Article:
Professor Gordon McDowall (1932-1984)
Gordon McDowall was Professor of Anaesthesia at the University of Leeds from October 1969 until his untimely death at Christmas 1984. He was a man of great integrity and, despite his great intellect, humility. The attendance at his funeral was a testament to the esteem in which he was held. This was further reflected in the number of contributions to the memorial fund set up by Richard Ellis in the University Department of Anaesthesia in Leeds after the funeral. The interest from this fund was offered to the Neuroanaesthetists’ Travelling Club, the forerunner of the Neuroanaesthesia Society, to fund a lecture at its annual meeting every second year on a subject relevant to neuroanaesthesia and/or neurointensive care. The first lecture was given by Professor John Michenfelder at the Leeds meeting in 1987. Professor McDowall had a strong affinity with the Neuroanaesthetists’ Travelling Club. He served on the informal committee that ran the NATC and regularly attended the annual meetings to which he was a much-respected contributor. It is gratifying that the NAS is committed to continuing the McDowall lectures despite the falling proportion of the lecture costs that can now be covered by income from the fund.
Gordon McDowall was an undergraduate at the University of Edinburgh and, after basic anaesthetic training there, moved to the opposition in Glasgow where he began a glittering academic career in the neurosciences. His early work with Murray Harper and Bryan Jennett related to the effects of volatile anaesthetics on CBF and ICP in animals and ICP in humans. This work was written up in his MD thesis as well as being published in peer-reviewed journals.
He did his clinical work at Leeds General Infirmary and was a prolific and very gifted medical writer. He continued his clinical and animal research work producing many key publications and became recognized internationally as one of the world leaders in research in neuroanaesthesia and neurocritical care. He produced a large number of publications. His animal work in Leeds included ICP gradients with Halothane, comparison of extradural (Leeds bolt) and subarachnoid measurement of ICP and the effect of anaesthetic agents on ICP, CPP, CBF & CMR. He also did a considerable amount of animal work on induced hypotension and the Cushing response. His clinical research work in Leeds included the effects of various anaesthetic and hypotensive agents on ICP and CPP. He was a proponent of ventilation in severe head injuries in the “To ventilate or not to ventilate?” debate in the 1970s and had a major influence in establishing the need to control ventilation in head injuries in the UK.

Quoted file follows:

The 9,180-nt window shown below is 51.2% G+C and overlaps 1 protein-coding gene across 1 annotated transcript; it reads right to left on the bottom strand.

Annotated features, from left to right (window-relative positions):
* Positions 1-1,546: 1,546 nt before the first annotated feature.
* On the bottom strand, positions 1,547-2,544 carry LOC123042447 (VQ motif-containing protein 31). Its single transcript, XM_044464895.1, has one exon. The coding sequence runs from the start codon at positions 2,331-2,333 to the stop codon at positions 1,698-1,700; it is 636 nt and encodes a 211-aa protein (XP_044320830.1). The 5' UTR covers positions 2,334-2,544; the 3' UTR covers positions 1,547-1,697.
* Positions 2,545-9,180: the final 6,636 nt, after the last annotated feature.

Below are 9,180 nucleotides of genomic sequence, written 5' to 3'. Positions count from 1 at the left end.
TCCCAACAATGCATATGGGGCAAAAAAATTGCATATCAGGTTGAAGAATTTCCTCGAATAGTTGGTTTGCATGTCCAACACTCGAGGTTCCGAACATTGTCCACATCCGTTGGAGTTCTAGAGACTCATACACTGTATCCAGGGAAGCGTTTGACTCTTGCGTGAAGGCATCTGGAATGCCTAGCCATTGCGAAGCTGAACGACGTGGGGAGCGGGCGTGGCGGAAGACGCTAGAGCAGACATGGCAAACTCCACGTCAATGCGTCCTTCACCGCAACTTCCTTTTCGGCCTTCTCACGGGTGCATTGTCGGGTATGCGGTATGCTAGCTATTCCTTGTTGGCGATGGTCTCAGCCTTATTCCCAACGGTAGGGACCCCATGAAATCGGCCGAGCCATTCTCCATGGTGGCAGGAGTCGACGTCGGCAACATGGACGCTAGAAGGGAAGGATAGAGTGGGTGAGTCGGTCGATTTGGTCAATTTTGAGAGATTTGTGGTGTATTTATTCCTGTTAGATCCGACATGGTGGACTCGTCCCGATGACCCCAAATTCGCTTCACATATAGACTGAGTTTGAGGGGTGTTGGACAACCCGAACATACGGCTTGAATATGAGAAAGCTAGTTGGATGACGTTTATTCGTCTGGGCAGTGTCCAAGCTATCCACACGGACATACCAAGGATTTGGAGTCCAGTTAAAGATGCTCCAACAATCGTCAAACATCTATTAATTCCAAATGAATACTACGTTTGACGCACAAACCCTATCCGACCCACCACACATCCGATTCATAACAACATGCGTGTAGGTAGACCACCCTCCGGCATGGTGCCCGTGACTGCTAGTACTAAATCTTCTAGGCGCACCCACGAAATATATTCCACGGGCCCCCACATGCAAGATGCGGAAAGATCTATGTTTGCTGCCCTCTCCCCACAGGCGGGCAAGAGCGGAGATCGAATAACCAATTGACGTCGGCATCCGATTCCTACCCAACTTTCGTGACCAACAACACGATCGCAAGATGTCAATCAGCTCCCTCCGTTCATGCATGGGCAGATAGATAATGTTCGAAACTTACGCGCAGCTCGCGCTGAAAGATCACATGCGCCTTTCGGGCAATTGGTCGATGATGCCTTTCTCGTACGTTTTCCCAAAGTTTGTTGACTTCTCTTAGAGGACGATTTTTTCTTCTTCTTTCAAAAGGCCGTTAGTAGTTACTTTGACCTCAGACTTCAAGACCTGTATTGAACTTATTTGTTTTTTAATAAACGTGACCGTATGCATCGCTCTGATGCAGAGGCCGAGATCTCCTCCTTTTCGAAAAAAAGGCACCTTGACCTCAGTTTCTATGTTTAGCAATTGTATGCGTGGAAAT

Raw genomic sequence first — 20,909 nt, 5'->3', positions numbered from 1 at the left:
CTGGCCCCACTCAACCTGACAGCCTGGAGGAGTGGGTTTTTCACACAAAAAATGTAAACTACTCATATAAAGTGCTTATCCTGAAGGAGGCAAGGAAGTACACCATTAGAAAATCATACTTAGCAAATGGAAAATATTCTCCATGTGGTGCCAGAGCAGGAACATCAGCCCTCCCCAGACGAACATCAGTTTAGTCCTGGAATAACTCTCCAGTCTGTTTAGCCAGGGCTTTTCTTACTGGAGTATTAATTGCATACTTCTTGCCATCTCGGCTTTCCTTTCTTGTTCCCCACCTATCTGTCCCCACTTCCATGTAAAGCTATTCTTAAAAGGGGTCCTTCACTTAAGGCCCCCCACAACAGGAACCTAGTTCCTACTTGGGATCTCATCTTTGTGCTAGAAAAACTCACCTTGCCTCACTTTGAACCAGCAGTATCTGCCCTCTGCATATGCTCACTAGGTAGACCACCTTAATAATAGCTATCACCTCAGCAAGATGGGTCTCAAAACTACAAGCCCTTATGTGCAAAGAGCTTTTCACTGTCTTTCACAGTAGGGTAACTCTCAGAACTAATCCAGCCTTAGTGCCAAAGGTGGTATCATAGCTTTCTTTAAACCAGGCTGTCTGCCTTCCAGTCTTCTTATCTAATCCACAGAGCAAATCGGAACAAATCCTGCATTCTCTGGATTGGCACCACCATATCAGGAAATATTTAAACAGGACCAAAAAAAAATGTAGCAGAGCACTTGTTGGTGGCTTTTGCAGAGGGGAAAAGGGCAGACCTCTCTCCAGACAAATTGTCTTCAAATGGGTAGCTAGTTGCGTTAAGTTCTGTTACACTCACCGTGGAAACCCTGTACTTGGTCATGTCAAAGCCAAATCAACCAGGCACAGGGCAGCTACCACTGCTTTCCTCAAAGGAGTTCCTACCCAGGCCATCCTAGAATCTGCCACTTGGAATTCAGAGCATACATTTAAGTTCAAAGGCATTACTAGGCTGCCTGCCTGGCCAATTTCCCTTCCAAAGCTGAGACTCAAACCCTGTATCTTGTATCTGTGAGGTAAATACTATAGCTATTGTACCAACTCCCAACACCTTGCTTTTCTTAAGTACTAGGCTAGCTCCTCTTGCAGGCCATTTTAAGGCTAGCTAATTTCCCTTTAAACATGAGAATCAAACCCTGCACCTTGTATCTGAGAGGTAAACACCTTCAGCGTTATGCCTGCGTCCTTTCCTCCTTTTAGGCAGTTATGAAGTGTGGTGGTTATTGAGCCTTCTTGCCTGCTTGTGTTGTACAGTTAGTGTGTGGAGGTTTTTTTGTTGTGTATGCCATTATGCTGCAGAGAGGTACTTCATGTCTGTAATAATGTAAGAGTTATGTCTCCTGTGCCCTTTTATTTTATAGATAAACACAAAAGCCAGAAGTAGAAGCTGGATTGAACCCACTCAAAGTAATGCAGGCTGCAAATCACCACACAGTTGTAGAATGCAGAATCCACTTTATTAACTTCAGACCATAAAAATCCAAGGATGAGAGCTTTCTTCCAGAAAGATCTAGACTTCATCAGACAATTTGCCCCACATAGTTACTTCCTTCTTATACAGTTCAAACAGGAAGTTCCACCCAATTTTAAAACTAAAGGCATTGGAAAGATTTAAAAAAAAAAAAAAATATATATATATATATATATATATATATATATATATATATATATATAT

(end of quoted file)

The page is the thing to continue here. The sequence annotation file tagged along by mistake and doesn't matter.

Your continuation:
In addition to the research and clinical work, Gordon McDowall was a member of Council of the Faculty of Anaesthetists at the Royal College of Surgeons, a member of the Editorial Board of the BJA and a Primary Examiner.
Professor Gordon McDowall was the leader of research in neuroanaesthesia and neurointensive care in the UK for over a decade before his untimely death in 1984. The McDowall Lecture is a fitting tribute to his work in our field.
Dr Ed Moss, NASGBI Past-president, presented a tribute to Prof. McDowall at the NASGBI Annual Scientific Meeting, May 2009, Liverpool UK.